Krill fishing is currently dominated by Norway. Helped by technology that continuously pumps the contents of submerged nets onboard, Norwegian vessels bagged almost 250,000 tonnes last year, which is more than double its nearest competitor. Chile, South Korea and Ukraine also take significant amounts of krill. An important new player is China. The country landed almost 120,000 tonnes of krill last year (up from 41,000 in 2018 and 50,000 in 2019).
“[Krill fishing] fits with the Chinese policy to develop its distant water fishing fleet,” says Nengye Liu, director of the Centre for Environmental Law at Macquarie University in Sydney, Australia.
“The gap between the number of krill allowed to be caught and the number actually caught is of interest to Chinese policymakers as having potential to grow or even just maintain that fleet,” Liu adds.
As nations target increased krill catches in coming years, scientists are anxious about another possible pressure on stocks. A cold-water species, researchers aren’t sure how the crustaceans will manage as the waters around Antarctica steadily warm.
“Change will happen, but it will happen slowly, so maybe they will be able to adapt. We don’t know,” says Katharina Michael, a krill researcher at the University of Oldenburg in Germany.
To try to find out, Michael and her colleagues caught krill off the Antarctic coast and put them in giant tanks filled with different temperature seawater for eight months. They found that krill responded differently when the water was 3.5C or higher: their metabolism significantly increased, they used more oxygen and they grew to be significantly smaller.
“There is an increased energy demand, which may have implications for long-term processes. So, energy might be taken away from growth and reproduction,” Michael says. “We don’t know that yet. We have to investigate. But there is something going on.” Water temperature in krill habitats changes a lot with the seasons and weather, but currently range from -1.8C to 5.5C.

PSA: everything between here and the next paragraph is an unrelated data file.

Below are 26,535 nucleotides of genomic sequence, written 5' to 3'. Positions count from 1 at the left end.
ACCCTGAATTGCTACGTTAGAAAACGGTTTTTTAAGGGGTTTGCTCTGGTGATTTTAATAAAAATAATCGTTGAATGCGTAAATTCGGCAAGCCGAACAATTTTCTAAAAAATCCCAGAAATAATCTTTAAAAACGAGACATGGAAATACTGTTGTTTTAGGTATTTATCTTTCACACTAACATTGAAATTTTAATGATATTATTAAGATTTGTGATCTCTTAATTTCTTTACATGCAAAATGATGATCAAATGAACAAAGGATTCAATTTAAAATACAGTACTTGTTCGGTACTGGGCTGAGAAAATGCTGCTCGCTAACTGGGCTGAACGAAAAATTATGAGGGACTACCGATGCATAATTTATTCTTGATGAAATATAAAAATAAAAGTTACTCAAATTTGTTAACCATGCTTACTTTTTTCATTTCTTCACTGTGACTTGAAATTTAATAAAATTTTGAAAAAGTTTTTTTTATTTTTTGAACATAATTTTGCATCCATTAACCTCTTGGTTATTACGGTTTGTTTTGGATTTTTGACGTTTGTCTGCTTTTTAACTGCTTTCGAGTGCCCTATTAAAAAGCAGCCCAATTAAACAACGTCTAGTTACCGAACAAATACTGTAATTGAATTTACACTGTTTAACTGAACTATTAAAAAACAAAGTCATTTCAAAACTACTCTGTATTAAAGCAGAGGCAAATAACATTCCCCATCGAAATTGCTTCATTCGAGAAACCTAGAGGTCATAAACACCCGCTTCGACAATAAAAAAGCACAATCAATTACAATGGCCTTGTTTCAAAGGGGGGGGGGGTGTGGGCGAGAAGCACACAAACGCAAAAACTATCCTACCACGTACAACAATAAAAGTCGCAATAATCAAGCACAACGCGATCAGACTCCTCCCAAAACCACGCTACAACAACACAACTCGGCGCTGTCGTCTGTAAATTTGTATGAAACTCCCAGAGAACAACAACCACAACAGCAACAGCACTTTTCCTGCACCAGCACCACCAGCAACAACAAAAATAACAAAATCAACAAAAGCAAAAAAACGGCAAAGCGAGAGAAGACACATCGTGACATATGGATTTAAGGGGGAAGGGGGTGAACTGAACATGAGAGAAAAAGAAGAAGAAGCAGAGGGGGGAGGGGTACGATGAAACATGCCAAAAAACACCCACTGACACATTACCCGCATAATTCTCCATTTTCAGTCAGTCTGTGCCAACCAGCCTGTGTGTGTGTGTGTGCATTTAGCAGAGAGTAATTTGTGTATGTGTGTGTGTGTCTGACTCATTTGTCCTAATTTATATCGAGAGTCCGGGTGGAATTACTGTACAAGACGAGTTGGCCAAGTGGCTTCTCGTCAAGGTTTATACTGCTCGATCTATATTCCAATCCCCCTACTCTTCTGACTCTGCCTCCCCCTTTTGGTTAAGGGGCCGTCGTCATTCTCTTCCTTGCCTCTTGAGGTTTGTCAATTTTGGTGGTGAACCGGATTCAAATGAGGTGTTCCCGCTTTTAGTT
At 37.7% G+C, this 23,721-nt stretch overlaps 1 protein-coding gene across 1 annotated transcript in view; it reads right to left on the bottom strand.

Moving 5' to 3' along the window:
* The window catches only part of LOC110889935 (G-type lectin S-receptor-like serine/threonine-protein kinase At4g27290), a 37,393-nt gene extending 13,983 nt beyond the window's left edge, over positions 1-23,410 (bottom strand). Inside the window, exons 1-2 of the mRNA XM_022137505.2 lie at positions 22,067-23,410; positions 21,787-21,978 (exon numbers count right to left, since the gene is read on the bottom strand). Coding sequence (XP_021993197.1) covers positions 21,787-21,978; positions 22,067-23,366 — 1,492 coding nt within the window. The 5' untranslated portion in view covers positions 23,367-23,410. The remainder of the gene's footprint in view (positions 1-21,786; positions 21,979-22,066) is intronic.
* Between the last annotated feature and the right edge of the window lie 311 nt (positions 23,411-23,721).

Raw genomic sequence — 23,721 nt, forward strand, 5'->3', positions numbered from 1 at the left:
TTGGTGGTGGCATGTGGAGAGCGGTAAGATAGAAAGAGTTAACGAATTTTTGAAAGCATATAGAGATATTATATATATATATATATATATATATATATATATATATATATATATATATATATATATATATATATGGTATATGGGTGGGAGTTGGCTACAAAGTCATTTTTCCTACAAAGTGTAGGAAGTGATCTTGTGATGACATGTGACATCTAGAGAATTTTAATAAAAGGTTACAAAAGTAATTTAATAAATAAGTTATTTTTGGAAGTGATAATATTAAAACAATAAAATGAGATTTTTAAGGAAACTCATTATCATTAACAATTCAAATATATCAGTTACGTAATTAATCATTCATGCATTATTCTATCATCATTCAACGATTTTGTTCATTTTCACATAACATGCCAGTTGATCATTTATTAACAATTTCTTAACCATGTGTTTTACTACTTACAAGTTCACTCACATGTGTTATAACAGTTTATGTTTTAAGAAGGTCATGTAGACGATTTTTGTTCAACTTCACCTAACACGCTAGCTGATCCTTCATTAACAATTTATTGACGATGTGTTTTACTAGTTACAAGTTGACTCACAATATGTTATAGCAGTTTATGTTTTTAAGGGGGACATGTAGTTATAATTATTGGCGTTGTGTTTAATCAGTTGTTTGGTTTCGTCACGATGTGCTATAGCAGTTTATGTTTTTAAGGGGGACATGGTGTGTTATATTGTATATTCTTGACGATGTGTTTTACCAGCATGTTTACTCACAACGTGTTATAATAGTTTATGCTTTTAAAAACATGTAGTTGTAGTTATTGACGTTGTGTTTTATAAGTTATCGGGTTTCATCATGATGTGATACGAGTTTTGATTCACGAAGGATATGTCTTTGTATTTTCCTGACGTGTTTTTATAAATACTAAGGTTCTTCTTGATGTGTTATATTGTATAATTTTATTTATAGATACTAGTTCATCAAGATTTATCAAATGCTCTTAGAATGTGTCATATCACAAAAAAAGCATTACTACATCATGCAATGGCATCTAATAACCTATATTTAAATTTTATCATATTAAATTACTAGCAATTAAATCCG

The Alfred Wegener Institute’s Meyer says the possible effects of warmer temperatures on krill body size is something that should be closely monitored in the future, along with other important information such as the distribution and density of krill stocks.
To gather real-world data, Meyer hopes to take advantage of the currently good relations between krill researchers and krill fishers. With limited slots available aboard scientific research ships and field stations, Meyer hopes that more fishing vessels could help, either by hosting scientists or by taking samples themselves.
With more reliable measurements, the management system could be made more responsive, with catch limits tightened or relaxed from year to year to match the real-world state of the fishery. “What CCAMLR needs to find is a way to reduce the risks to predators like penguins, seals and whales, while recognising that fishing is allowed,” Trathan says. “But ultimately the more krill you take out the more likely you are to see an effect.”